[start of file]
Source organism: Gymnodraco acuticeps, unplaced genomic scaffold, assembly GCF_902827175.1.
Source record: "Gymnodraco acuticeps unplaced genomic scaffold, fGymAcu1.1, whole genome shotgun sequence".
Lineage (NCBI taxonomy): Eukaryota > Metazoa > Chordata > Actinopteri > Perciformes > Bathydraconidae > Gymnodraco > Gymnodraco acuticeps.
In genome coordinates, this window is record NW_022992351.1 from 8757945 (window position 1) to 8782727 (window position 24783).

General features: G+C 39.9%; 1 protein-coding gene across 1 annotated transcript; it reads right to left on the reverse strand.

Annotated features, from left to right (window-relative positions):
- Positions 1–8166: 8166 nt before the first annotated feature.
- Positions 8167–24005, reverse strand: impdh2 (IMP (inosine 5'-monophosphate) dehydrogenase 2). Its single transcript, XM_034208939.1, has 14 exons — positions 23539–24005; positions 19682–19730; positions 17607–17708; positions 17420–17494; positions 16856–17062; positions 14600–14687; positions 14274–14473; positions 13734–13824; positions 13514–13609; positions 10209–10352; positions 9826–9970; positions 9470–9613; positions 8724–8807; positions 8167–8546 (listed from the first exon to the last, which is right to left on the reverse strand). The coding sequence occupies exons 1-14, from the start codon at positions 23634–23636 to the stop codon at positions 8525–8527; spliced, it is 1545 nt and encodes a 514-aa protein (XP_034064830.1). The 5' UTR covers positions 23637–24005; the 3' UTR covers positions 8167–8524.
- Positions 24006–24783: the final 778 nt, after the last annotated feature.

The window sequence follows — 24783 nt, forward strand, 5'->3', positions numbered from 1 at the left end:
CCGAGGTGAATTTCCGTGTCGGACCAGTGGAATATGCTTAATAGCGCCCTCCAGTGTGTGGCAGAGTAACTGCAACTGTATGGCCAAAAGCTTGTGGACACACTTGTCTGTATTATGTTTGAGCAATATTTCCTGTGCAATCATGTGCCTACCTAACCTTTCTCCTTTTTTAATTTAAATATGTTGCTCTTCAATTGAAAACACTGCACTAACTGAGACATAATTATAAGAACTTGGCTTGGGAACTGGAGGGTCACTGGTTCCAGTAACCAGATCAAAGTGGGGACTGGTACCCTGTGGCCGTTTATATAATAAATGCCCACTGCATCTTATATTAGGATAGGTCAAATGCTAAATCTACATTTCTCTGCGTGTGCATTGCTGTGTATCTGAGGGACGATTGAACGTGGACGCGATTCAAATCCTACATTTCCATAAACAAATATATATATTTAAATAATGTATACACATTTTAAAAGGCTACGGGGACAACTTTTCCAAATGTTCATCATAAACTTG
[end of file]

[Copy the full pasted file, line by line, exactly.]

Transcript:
Source organism: Gymnodraco acuticeps, unplaced genomic scaffold, assembly GCF_902827175.1.
Source record: "Gymnodraco acuticeps unplaced genomic scaffold, fGymAcu1.1, whole genome shotgun sequence".
Lineage (NCBI taxonomy): Eukaryota > Metazoa > Chordata > Actinopteri > Perciformes > Bathydraconidae > Gymnodraco > Gymnodraco acuticeps.
In genome coordinates, this window is record NW_022992351.1 from 8757945 (window position 1) to 8782727 (window position 24783).

General features: G+C 39.9%; 1 protein-coding gene across 1 annotated transcript; it reads right to left on the reverse strand.

Annotated features, from left to right (window-relative positions):
- Positions 1–8166: 8166 nt before the first annotated feature.
- Positions 8167–24005, reverse strand: impdh2 (IMP (inosine 5'-monophosphate) dehydrogenase 2). Its single transcript, XM_034208939.1, has 14 exons — positions 23539–24005; positions 19682–19730; positions 17607–17708; positions 17420–17494; positions 16856–17062; positions 14600–14687; positions 14274–14473; positions 13734–13824; positions 13514–13609; positions 10209–10352; positions 9826–9970; positions 9470–9613; positions 8724–8807; positions 8167–8546 (listed from the first exon to the last, which is right to left on the reverse strand). The coding sequence occupies exons 1-14, from the start codon at positions 23634–23636 to the stop codon at positions 8525–8527; spliced, it is 1545 nt and encodes a 514-aa protein (XP_034064830.1). The 5' UTR covers positions 23637–24005; the 3' UTR covers positions 8167–8524.
- Positions 24006–24783: the final 778 nt, after the last annotated feature.

The window sequence follows — 24783 nt, forward strand, 5'->3', positions numbered from 1 at the left end:
CCGAGGTGAATTTCCGTGTCGGACCAGTGGAATATGCTTAATAGCGCCCTCCAGTGTGTGGCAGAGTAACTGCAACTGTATGGCCAAAAGCTTGTGGACACACTTGTCTGTATTATGTTTGAGCAATATTTCCTGTGCAATCATGTGCCTACCTAACCTTTCTCCTTTTTTAATTTAAATATGTTGCTCTTCAATTGAAAACACTGCACTAACTGAGACATAATTATAAGAACTTGGCTTGGGAACTGGAGGGTCACTGGTTCCAGTAACCAGATCAAAGTGGGGACTGGTACCCTGTGGCCGTTTATATAATAAATGCCCACTGCATCTTATATTAGGATAGGTCAAATGCTAAATCTACATTTCTCTGCGTGTGCATTGCTGTGTATCTGAGGGACGATTGAACGTGGACGCGATTCAAATCCTACATTTCCATAAACAAATATATATATTTAAATAATGTATACACATTTTAAAAGGCTACGGGGACAACTTTTCCAAATGTTCATCATAAACTTG